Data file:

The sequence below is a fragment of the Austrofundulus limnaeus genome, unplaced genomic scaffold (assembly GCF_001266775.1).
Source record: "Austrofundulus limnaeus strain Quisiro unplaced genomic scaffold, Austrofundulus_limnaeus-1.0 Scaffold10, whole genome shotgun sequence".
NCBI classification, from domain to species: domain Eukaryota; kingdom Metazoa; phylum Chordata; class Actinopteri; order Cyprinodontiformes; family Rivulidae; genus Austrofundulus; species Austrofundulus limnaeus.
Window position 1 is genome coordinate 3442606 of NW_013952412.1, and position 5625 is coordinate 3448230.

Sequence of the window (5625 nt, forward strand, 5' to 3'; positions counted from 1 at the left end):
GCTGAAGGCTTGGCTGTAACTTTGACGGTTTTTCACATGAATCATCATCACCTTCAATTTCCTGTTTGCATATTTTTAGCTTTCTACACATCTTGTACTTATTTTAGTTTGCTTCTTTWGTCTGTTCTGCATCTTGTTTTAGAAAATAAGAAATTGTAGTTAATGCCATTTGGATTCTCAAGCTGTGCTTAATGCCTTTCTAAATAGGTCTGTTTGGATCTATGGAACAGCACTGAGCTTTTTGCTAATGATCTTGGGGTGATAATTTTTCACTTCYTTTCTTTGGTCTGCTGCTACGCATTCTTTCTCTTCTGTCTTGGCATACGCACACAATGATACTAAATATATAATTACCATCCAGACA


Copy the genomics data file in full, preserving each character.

The sequence below is a fragment of the Austrofundulus limnaeus genome, unplaced genomic scaffold (assembly GCF_001266775.1).
Source record: "Austrofundulus limnaeus strain Quisiro unplaced genomic scaffold, Austrofundulus_limnaeus-1.0 Scaffold10, whole genome shotgun sequence".
NCBI classification, from domain to species: domain Eukaryota; kingdom Metazoa; phylum Chordata; class Actinopteri; order Cyprinodontiformes; family Rivulidae; genus Austrofundulus; species Austrofundulus limnaeus.
Window position 1 is genome coordinate 3442606 of NW_013952412.1, and position 5625 is coordinate 3448230.

Sequence of the window (5625 nt, forward strand, 5' to 3'; positions counted from 1 at the left end):
GCTGAAGGCTTGGCTGTAACTTTGACGGTTTTTCACATGAATCATCATCACCTTCAATTTCCTGTTTGCATATTTTTAGCTTTCTACACATCTTGTACTTATTTTAGTTTGCTTCTTTWGTCTGTTCTGCATCTTGTTTTAGAAAATAAGAAATTGTAGTTAATGCCATTTGGATTCTCAAGCTGTGCTTAATGCCTTTCTAAATAGGTCTGTTTGGATCTATGGAACAGCACTGAGCTTTTTGCTAATGATCTTGGGGTGATAATTTTTCACTTCYTTTCTTTGGTCTGCTGCTACGCATTCTTTCTCTTCTGTCTTGGCATACGCACACAATGATACTAAATATATAATTACCATCCAGACA